primetime news. >> welcome to al jazeera america. >> stories that impact the world, affect the nation and touch your life. >> i'm back. i'm not going anywhere this time. >> only on al jazeera america. >> you're watching inside story. i'm ray suarez. whether it's kidnapping foreign nationals, firing test missiles over neighboring countries or hacking the computer systems of a major multi national corporation understanding north korea's state interest is sometimes hard to do. especially if you use the same yardstick as the one you would use to assess the work of other state actors. so ambassador hill, is it important to understand why north korea is doing what it's doing? understand it's motivations. understand the way it size the world when you try to figure this out? >> oh, it is very important to understand why they're doing
this, why they behave the way they do, no question. the issue is, of course, what to do about it. north korea is your proverbial her mitt kingdom. it sits there in splendid isolation in plot so splendid isolation. it has a ruling family that approaches a ruling religious cult. they don't mind that the rest of the world doesn't like them. but they don't like the ridicule of the world. they usually have tomorrow after organizations, and they felt this was the right thing to do with sony. i think they may have taken on more than they bargained for. i was. just in china last week, and i was really struck by the fact that the chinese, who have traditionally asked the u.s. to
give the north koreans a pass on these things, how the chinese are fed up with them at this point. this is a real opportunity for the u.s. to go and sit down with the chinese, who by the way have had their own challenges with cyberattacks, and see what we can do to work something out forwards north korea. >> ambassador, there is talk of putting north korea back on the list of sponsor for terrorism. >> it's essentially a list that if you're on it, the united states is not allowed to give you military assistance, economic health. it's more of a symbolic type thing. i know there is discussion is this attack a terrorist attack. if it is, should they be back on
the list? as far as i'm concerned we can put them back on the list after all. they were taken off the list as part of a political deal. first, they were eligible to come off of it and then we did a political deal to get them off the list in order to do some disablement of their nuclear facilities. they've since renounced the nuclear deal, and as far as i'm concerned they can go back on the list, but i don't think it make any difference in terms of their behavior. >> well, alan, a lot of military parallels and analogies are used when discussing the new sort of arms race in cyberspace. there is something going on in the north korean web today. what do you make of it? >> a good way to evaluate this sort of thing is to put the word cyber off. terrorism, vandalism, if you go through the loops and it's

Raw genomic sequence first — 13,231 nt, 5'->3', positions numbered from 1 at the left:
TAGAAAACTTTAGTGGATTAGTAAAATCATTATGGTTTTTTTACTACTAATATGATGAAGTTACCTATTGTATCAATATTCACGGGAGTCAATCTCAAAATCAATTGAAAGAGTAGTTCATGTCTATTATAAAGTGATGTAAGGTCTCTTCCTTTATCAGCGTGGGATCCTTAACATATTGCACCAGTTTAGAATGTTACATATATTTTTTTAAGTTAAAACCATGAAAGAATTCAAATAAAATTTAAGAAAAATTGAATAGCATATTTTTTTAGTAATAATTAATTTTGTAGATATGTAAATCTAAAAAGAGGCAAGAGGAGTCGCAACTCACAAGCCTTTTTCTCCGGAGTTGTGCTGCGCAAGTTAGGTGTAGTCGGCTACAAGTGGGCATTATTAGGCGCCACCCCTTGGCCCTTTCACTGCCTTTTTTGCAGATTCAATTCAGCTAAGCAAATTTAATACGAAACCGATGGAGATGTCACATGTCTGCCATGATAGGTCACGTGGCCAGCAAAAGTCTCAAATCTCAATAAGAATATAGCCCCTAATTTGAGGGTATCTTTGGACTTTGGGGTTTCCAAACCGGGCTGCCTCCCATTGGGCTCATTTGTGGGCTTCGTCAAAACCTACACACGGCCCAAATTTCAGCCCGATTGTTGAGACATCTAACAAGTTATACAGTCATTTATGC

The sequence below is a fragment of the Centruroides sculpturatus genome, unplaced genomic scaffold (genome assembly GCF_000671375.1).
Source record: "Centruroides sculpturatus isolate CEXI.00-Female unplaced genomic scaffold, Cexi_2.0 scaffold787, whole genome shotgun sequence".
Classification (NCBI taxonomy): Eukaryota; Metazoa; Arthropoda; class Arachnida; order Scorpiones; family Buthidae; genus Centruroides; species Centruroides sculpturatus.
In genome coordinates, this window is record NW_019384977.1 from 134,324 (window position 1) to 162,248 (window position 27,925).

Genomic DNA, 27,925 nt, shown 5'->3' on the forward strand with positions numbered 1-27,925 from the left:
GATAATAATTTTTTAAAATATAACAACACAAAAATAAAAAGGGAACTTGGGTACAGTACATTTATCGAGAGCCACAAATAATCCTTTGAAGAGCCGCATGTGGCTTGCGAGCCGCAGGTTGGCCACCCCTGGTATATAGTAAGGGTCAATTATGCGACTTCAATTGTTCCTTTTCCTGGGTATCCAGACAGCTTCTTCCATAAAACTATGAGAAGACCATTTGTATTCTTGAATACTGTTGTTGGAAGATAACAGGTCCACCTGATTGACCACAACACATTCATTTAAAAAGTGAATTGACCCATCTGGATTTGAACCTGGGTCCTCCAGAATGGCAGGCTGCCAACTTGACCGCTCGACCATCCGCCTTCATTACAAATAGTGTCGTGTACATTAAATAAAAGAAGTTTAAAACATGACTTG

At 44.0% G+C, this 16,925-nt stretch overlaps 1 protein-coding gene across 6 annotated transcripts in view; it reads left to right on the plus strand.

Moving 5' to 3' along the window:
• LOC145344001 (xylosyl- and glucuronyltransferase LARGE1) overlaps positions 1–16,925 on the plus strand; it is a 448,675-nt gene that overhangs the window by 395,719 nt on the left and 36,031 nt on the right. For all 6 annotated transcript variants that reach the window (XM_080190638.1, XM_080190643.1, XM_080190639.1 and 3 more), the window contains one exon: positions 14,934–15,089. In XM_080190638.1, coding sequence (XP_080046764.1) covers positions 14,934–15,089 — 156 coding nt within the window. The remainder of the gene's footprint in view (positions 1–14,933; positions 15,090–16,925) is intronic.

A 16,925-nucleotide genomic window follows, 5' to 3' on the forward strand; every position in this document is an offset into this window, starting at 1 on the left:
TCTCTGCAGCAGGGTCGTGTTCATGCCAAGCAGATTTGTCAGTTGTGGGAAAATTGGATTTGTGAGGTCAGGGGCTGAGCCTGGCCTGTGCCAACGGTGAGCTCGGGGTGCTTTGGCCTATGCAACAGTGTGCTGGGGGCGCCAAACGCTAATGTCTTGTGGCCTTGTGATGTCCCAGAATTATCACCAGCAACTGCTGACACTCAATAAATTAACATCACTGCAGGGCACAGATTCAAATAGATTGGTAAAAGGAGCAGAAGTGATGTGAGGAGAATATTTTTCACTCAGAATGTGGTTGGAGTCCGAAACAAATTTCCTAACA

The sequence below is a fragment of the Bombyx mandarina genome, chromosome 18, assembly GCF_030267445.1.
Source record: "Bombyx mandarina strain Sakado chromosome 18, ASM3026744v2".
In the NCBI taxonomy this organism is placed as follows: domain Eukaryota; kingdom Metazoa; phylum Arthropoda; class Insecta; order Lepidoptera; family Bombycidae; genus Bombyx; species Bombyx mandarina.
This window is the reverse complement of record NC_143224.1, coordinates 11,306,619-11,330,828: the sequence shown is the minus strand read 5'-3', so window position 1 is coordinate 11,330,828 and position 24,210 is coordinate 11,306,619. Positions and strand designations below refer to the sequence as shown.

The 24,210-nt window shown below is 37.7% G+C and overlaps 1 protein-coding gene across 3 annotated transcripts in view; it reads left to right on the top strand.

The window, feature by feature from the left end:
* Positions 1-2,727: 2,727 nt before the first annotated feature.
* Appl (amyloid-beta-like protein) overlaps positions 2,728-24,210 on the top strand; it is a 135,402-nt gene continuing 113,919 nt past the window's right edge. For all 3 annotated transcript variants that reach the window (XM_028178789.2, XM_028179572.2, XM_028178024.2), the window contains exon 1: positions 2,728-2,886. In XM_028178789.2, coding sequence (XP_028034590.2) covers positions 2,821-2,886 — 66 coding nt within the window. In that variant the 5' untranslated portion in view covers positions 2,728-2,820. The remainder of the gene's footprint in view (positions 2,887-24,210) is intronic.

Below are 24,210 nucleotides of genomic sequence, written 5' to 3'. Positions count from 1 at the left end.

vandalism but it's not an act of war, it's not an act of terrorism. we learned that some things are going on with the north korean internet. i would be skeptical to find the u.s. officially behind it. it's, one, our intelligence goals are to maintain access to a north korean for intelligence. it's unlikely that we would deprive ourselves of this type of information. and it's also too cheap. if we're going to do something, we're going to spend a lot of money and make it sophisticated. >> like the arms race there is a mutually destruction fear, and you can use it as an incentive
that we're not going to do to you what we don't want you to do to us. does that work where consumers are not sitting at home ordering books or cds making movie reservations on their hand-held device. can you not hold denial of service attack where only the military and a few leadership cadres have access to the internet in the first place. >> maybe this is some of the assistance we asked for from china, i don't know. that would be a nice turn. but in a country, in a globally connected network, i've looked at the laws of armed war wear and parsed out where we could say certain parts of critical infrastructure are necessary to uphold society, civilian life as we know it and protect it.
we could say in a few amendments to the head convention, the geneva convention, the u.n. chart for say certain aspects about cyber to help control the conduct of nation states. we have not gotten there yet. the book "the quest of peace" was a start in the right direction, but as you mentioned we're early in this process. and so countries like north korea would be some of the last to follow on with that sort of thinking, but we have to remember that the united states has been one of the most active countries in engaging in cyber warfare, and the way we've conducted ourselves, in iraq, and some of our middle eas middlmiddle eastern engagements. >> as more comes out about the hack itself it's important to ask did sony drop the ball? was the company already the